Dutch leader Mark Rutte apologizes for Dutch role in slave trade
THE HAGUE, Netherlands (AP) – Dutch Prime Minister Mark Rutte on Monday apologized on behalf of his government for the Netherlands’ historic role in slavery and the slave trade, despite calls for the long-awaited statement to be postponed.
“Today I apologize,” Rutte said in a 20-minute speech that was greeted with silence from an invited audience at the National Archives.
Rutte continued the apology despite urging some activist groups in the Netherlands and its former colonies to wait until July 1 next year, the anniversary of the abolition of slavery 160 years ago. Activists regard next year as the 150th anniversary because many enslaved people were forced to work on plantations for a decade after abolition.
“Why the rush?” Barryl Biekman, chairman of the Netherlands-based National Platform on the Slavery Past, asked before the Prime Minister’s address. Some of the groups went to court last week in a failed attempt to block speech.
Some even went to court last week to block the speech. Rutte referred to the differences of opinion in his remarks on Monday.
“We know there is no one good moment for everyone, no right words for everyone, no right place for everyone,” he said.
He said the government will set up a fund for initiatives to address the legacy of slavery in the Netherlands and its former colonies.
The Dutch government has previously expressed deep regret at the nation’s historic role in slavery but refrained from issuing a formal apology, with Rutte once saying such a statement could polarize society. However, a majority in Parliament now supports an apology.
A ledger with the names of enslaved people is shown at the National Archives in The Hague, Netherlands, December 19, 2022 Speech by Dutch Prime Minister Mark Rutte and ceremonies in the former colonies.
Rutte delivered his speech at a time when the brutal colonial history of many nations was being questioned due to the Black Lives Matter movement and the police killing of Black man George Floyd on May 25, 2020 in the US city of Minneapolis.
The Prime Minister’s speech was in response to a report released last year by a government-appointed advisory body. Among their recommendations was the government’s apology and acknowledgment that the slave trade and slavery from the 17th century to the abolition “that took place directly or indirectly under Dutch authority were crimes against humanity”.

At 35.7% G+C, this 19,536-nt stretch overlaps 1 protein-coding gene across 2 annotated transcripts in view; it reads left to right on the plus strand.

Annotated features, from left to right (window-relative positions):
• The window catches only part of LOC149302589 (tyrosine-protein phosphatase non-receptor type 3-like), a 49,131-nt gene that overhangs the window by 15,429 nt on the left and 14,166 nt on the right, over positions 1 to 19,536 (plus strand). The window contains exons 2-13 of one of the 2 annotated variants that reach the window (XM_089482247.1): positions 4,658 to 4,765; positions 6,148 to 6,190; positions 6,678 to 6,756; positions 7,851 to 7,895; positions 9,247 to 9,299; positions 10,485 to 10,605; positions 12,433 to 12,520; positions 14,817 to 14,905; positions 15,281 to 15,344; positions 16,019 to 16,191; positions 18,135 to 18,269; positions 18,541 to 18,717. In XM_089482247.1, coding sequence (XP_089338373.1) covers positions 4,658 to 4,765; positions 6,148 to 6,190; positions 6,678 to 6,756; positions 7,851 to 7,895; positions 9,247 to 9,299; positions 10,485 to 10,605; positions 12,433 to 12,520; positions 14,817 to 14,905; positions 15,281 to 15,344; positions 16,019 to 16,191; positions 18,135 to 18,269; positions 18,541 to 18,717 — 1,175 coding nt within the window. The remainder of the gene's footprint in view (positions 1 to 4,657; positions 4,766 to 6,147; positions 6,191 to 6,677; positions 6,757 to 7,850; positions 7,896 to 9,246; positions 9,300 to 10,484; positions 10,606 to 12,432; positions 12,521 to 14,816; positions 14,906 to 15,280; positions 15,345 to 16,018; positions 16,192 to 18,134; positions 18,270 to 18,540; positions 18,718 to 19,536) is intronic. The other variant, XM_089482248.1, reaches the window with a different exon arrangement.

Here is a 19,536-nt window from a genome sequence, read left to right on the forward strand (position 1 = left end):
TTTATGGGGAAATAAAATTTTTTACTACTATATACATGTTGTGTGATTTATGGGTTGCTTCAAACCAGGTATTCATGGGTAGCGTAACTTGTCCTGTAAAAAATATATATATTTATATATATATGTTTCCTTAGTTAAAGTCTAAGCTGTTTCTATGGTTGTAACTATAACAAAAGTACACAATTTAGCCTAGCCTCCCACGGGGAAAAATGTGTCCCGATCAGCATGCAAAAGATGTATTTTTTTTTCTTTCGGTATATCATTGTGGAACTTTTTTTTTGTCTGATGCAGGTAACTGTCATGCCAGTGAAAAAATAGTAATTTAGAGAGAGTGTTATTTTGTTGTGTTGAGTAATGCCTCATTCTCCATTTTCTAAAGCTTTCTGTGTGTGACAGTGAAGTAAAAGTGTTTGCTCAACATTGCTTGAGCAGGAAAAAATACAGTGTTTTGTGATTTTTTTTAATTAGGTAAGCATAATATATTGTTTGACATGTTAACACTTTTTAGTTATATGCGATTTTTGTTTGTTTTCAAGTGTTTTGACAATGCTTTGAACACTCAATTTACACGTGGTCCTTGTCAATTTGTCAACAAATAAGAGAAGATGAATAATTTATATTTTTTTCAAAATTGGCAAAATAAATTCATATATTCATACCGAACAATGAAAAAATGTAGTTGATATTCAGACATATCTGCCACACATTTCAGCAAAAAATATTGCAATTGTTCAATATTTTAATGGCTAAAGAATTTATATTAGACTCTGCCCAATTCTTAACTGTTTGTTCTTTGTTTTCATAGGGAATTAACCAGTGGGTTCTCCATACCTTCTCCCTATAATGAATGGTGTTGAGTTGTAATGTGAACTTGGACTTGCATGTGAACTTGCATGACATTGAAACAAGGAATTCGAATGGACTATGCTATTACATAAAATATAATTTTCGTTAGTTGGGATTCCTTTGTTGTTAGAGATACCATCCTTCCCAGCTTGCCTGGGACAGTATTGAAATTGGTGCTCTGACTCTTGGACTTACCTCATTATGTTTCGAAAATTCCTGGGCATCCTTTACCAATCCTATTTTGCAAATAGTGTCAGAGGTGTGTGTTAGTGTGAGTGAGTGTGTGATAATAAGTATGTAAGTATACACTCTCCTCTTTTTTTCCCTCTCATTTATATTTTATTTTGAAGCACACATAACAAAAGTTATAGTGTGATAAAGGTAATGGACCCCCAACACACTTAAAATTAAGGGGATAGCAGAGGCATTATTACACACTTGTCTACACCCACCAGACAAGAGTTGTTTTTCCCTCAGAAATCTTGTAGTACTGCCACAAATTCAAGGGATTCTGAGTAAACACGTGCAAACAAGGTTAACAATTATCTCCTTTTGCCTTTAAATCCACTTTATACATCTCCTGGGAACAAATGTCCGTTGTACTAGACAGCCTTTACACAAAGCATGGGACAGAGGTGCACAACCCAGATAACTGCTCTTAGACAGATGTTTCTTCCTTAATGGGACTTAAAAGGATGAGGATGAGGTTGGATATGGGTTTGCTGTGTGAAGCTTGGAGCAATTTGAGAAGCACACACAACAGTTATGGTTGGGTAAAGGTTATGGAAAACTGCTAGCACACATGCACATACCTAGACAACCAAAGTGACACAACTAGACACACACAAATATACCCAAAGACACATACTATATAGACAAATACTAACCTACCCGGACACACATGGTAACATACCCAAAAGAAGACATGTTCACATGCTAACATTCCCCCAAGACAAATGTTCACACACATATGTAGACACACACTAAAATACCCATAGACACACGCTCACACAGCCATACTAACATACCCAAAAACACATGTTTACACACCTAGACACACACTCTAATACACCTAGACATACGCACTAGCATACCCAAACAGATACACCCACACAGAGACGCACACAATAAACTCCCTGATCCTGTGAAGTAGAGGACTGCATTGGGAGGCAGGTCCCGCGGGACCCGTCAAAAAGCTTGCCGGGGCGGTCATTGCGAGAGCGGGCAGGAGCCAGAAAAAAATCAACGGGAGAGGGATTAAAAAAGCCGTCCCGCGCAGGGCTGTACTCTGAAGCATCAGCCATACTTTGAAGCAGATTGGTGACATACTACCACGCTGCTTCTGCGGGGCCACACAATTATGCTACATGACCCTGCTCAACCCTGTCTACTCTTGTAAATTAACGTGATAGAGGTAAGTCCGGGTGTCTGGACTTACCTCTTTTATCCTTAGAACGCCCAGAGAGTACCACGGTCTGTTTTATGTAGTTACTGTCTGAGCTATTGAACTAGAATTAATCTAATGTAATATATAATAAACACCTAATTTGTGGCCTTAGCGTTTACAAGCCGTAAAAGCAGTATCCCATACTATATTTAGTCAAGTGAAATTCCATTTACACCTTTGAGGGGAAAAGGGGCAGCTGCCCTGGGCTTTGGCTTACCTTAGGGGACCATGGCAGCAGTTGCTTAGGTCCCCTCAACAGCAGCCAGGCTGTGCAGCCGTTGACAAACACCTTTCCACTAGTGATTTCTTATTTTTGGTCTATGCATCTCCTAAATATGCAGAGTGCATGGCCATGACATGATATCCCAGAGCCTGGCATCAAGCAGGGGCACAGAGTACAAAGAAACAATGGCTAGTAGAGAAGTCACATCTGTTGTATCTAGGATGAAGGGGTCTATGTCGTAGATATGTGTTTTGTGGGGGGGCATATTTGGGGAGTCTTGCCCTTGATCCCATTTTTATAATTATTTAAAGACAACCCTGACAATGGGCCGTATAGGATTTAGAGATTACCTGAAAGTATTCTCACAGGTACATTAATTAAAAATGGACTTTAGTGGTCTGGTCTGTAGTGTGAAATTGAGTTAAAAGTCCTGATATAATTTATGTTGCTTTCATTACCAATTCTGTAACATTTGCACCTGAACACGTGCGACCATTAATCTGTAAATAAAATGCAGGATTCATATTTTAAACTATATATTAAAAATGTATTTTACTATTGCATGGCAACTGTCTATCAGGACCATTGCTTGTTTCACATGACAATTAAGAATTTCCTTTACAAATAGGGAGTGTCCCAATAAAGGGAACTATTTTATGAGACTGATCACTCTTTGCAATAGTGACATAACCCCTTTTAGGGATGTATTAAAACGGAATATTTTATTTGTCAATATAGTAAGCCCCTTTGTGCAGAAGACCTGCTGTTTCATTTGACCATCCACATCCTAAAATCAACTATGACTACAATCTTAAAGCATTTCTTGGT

The report states that so-called institutional racism in the Netherlands “cannot be seen separately from centuries of slavery and colonialism and the ideas that arose in this context”.
Dutch ministers fanned out on Monday to discuss the issue in Suriname and former colonies that make up the Kingdom of the Netherlands – Aruba, Curacao and Sint Maarten – as well as three Caribbean islands that are officially special municipalities in the Netherlands, Bonaire, Sint Eustatius and Sheba.
The government has announced that the year beginning July 1, 2023 will be a memorial year for slavery, during which the country will “pause to reflect on this painful history. And how this story still plays a negative role in the lives of many today.”
This was underscored earlier this month when an independent investigation found widespread racism in the Dutch Foreign Ministry and its diplomatic outposts around the world.
In Suriname, the small South American country where Dutch plantation owners made huge profits using slave labor, activists and officials said they were not asked for contributions, and that reflects Dutch colonial attitudes. What is really needed, they say, is compensation.
The Dutch first became involved in the transatlantic slave trade in the late 16th century and became a major trader by the mid-16th century. Eventually, the Dutch West India Company became the largest transatlantic slave trader, said Karwan Fatah-Black, an expert on Dutch colonial history and an assistant professor at Leiden University.
Dutch cities, including the capital Amsterdam and the port city of Rotterdam, have already apologized for the city fathers’ historic role in the slave trade.
In 2018, Denmark apologized to Ghana, which it colonized from the mid-17th to mid-19th centuries. In June, King Philippe of Belgium expressed his “deepest regret” for abuses in Congo. In 1992, Pope John Paul II apologized for the Church’s role in slavery. Americans have fought emotionally charged battles over the destruction of statues of slave owners in the South.
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